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The poet mentions Alalcomenæ,1 but not in the Cata logue;.

“ the Argive Juno and Minerva of Alalcomenæ.2

Il. iv. 8.
It has an ancient temple of Minerva, which is held in great veneration. It is said that this was the place of her birth, as Argos was that of Juno, and that Homer gave to both these goddesses designations derived from their native places. Perhaps for this reason he has not mentioned, in the Catalogue, the inhabitants; for having a sacred character, they were exempted from military service. Indeed the city has never suffered devastation by an enemy, although it is inconsiderable in size, and its position is weak, for it is situated in a plain. All in reverence to the goddess abstained from every act of violence; wherefore the Thebans, at the time of the expedition of the Epigoni, abandoning their own city, are said to have taken refuge here, and on the strong mountain above it, the Tilphossium.3 Below Tilphossium is the fountain Tilphossa, and the monument of Teiresias, who died there on the retreat.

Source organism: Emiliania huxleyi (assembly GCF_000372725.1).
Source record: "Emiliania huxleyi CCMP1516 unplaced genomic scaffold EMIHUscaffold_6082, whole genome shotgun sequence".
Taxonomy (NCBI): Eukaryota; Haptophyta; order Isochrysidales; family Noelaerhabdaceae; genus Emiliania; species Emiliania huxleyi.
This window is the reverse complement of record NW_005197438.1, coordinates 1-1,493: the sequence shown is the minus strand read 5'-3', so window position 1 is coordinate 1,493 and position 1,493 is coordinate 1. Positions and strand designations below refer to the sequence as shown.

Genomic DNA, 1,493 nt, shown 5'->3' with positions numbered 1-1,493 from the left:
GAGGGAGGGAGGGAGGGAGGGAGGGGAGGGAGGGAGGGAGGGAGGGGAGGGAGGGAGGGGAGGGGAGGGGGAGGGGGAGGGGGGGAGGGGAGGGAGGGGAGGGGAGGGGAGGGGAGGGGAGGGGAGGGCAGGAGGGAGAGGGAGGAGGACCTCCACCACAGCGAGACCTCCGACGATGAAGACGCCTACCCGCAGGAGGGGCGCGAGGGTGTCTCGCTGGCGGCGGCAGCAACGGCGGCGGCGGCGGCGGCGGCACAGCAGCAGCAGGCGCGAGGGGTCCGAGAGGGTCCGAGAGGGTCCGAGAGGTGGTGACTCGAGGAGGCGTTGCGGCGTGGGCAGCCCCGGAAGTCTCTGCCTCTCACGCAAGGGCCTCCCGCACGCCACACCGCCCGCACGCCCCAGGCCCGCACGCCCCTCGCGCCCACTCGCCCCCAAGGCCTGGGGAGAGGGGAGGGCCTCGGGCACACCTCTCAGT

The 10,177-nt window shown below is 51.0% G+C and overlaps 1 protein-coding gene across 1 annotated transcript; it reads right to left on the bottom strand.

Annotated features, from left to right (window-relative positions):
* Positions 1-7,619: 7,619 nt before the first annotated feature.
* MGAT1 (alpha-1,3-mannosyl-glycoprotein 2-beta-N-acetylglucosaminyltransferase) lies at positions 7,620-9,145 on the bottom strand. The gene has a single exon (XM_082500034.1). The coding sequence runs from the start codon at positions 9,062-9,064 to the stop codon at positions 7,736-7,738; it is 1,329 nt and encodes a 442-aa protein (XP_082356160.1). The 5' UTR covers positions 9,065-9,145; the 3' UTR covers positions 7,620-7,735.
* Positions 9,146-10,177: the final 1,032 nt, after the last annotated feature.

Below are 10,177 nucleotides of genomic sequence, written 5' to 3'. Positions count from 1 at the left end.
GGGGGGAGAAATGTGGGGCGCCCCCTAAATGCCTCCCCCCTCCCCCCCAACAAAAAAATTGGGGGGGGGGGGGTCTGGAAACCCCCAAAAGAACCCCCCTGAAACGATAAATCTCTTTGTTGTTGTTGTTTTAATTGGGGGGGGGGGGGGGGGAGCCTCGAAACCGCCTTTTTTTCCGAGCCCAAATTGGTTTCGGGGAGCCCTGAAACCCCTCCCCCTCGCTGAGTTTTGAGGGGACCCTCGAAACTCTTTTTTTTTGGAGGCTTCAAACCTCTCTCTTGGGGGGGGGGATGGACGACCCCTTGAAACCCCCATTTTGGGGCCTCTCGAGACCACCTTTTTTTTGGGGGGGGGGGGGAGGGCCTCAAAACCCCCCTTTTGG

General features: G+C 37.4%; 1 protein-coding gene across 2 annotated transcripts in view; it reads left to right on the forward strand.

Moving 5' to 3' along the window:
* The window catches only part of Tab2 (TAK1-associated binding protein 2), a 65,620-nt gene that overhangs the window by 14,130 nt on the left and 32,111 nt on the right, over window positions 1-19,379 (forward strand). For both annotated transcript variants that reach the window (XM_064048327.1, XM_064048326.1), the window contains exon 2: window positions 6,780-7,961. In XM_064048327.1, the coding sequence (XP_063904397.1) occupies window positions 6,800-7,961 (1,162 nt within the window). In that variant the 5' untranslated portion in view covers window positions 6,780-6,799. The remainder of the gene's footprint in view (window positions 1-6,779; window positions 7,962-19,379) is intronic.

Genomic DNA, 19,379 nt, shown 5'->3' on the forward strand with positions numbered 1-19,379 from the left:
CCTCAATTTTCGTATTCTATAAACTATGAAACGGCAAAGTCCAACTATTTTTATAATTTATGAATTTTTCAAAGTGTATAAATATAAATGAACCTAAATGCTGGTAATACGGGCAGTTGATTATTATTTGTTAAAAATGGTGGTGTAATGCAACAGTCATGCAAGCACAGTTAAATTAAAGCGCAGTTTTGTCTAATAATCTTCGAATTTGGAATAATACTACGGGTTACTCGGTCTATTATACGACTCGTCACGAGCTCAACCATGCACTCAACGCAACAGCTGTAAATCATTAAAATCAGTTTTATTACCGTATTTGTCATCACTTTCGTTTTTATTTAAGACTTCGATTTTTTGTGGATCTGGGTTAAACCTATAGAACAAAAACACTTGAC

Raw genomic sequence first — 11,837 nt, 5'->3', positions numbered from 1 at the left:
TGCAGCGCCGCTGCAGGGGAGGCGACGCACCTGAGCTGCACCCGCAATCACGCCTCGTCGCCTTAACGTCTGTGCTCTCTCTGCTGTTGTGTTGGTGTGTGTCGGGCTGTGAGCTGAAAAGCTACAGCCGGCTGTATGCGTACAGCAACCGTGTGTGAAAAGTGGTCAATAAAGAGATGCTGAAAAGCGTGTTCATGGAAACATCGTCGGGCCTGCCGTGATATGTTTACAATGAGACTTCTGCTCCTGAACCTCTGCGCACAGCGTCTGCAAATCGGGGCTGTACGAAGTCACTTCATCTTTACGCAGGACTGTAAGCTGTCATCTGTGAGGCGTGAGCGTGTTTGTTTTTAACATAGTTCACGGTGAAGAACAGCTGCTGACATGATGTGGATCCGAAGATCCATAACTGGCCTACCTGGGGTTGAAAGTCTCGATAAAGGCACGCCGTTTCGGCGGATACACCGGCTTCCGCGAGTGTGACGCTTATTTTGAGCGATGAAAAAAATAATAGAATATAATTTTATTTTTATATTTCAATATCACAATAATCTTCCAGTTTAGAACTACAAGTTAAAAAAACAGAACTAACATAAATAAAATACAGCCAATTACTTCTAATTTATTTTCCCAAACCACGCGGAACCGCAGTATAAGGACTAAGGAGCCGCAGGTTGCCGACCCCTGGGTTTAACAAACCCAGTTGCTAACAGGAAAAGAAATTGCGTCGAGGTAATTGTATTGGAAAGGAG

1 Sulinari.

2 Il. iv. 8.

3 Petra.

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